Concise, critical reviews of books, exhibitions, and projects in all areas and periods of art history and visual studies
August 2, 2019
Laurie Anderson
Mass MoCA, North Adams, Massachusetts, May 27, 2017–2020
Laurie Anderson, installation view, Mass MoCA, North Adams, Massachusetts, May 27, 2017–2020 (detail: Laurie Anderson with Hsin-Chien Huang, The Chalkroom, 2017) (photograph by Christin DeFord, provided by MASS MoCA)

While the use of cutting-edge technology has become increasingly common in contemporary art, it often comes at a price. Slick display of digital technology can easily overshadow content and turn a work of art into gimmick—novel entertainment, at best. Laurie Anderson is arguably the most prominent among the handful of artists today who are aware of this challenge. Building on the legacy of Nam June Paik’s pioneering contributions to what is now called new media, Anderson has passionately embraced technology over the decades, but has diligently used it in the service of content. A multidisciplinary artist of the most versatile kind, she has consistently applied the newest available technologies to a wide range of ideas, from profoundly autobiographical to intensely political. Five of her projects made over five decades are now on display at Mass MoCA as a culmination of her ongoing collaboration with the museum: The Headphone Table (1978); several short films produced between 1979 and 2005; an audio archive labeled Five Pictured Songs: Birds, Fish, Mirror, Rocks, Storm (2005); and Aloft and The Chalkroom (cocreated with Hsin-Chien Huang), both from 2017. Products of her most recent experiments with interactive virtual reality, these last two pieces warrant further discussion.

Once you don the VR headset and sit down to experience Aloft for about fifteen minutes, you find yourself seated at the rear of an aircraft. The project is inspired by a plane crash that the artist survived in the 1970s. Immediately following an announcement in the artist’s gentle voice, the interior of the plane gradually disintegrates backward from the cockpit. Once the debris clears, you find yourself “hovering” in open space. Various objects—a soot-smeared cockpit voice recorder, a mobile phone, pieces of rock, a flower, a water globe—drift past you amid myriad letter As floating around. A raven flies by. You can rotate 360 degrees on your swivel seat to observe them. When you raise your hand before your headset, its contour appears on your screen as it is captured by an infrared beam, allowing you to reach out and “grab” an object near you. When you “hold” each object in your closed fist, a voice whispers a fragment of a story connected to it, or you hear a piece of music. As soon as you “grab” the flower, for instance, its petals come apart while you hear a whispered reminiscence of a childhood. An old typewriter then appears before you. But no sooner do you start “typing” than a flood of letters float away from it like a swarm of tiny butterflies. Finally, a vintage copy of Crime and Punishment sails toward you. You can “turn” the pages and read it, but before you can focus on the text, it breaks apart and flies out into the sky. The session then concludes with an announcement in the artist’s composed voice.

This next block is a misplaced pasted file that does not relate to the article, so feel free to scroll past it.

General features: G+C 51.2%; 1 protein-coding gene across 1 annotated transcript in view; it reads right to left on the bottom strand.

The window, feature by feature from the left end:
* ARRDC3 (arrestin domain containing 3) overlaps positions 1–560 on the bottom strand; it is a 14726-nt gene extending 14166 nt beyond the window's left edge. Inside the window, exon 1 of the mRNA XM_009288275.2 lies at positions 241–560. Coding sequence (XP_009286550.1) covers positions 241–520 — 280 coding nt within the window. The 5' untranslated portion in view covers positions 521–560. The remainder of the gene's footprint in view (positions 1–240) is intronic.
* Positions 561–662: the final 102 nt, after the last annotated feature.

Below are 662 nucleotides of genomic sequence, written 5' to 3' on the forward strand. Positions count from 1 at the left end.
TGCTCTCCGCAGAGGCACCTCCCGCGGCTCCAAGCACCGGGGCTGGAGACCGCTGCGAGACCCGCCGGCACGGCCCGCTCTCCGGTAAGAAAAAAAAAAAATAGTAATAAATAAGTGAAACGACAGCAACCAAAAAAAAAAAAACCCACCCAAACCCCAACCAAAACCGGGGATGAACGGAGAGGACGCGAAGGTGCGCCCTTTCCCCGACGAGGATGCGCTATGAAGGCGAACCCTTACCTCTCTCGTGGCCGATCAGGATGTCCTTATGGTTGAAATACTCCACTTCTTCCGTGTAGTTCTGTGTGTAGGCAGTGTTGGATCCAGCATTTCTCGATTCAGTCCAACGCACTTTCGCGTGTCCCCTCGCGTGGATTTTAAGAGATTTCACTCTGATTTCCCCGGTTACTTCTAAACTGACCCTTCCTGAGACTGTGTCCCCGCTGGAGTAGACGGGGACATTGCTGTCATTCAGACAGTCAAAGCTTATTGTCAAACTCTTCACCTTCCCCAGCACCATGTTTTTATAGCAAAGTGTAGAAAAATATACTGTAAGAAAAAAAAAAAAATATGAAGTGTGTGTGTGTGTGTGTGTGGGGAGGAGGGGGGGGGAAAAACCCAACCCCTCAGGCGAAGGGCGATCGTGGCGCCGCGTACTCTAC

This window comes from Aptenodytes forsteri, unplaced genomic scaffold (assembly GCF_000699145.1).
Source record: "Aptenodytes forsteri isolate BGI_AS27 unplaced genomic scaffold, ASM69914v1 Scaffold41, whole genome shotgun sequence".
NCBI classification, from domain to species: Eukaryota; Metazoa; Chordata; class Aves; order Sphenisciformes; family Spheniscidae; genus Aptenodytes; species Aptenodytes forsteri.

The Chalkroom, in comparison, is more complex. Unlike Aloft, which is installed in the hall outside the galleries, The Chalkroom is in a dark room. The walls, floor, and ceiling are painted solid black, covered with texts and images in glowing white. You sit at a station, put on the VR headgear, and hold two joysticks. As you stretch your arms forward, you gently “glide” through a labyrinth, guided only by a faint light. You “move” through pitch-dark rooms with white images and scribbles all over, as in the actual gallery, until you “stop” at a specific spot. Anderson’s soft voice informs you that you have reached the center of The Chalkroom, and that you can now begin your journey. Several tabs appear on your screen, indicating different domains within The Chalkroom that you can visit, each of which offers fragments of different stories by the artist, accompanied by a soft music. In each scenario, you find yourself “gliding” around monumental black walls, dense with glowing texts and images. While at times you find the walls connected to a floor and a ceiling, they mostly appear as immense monoliths mysteriously suspended in ominous, bottomless voids. The abysses are likely to make you uncomfortable, scared even. The absence of a ceiling in the labyrinth is occasionally compensated by a glimpse of a nocturnal sky with drifting clouds, only to change back into a deep void. You can choose to “stop” to read texts or look at images, all the while “hovering” right above a floor, below a ceiling, or before one of those giant walls, where you can “maneuver” up and down to inspect its content. However, due to the overwhelming presence of texts visible only in a dim light, you can have no more than a glimpse of any section. It is all but impossible to memorize and recall any of the writings. One of the tabs even encourages you to “write” on the walls; but as you gesture to write with the joystick in your right hand, swarms of white letters rapidly fly away from the surface. You can write nothing. Finally, as in Aloft, you hear the artist calmly announcing the end of the session.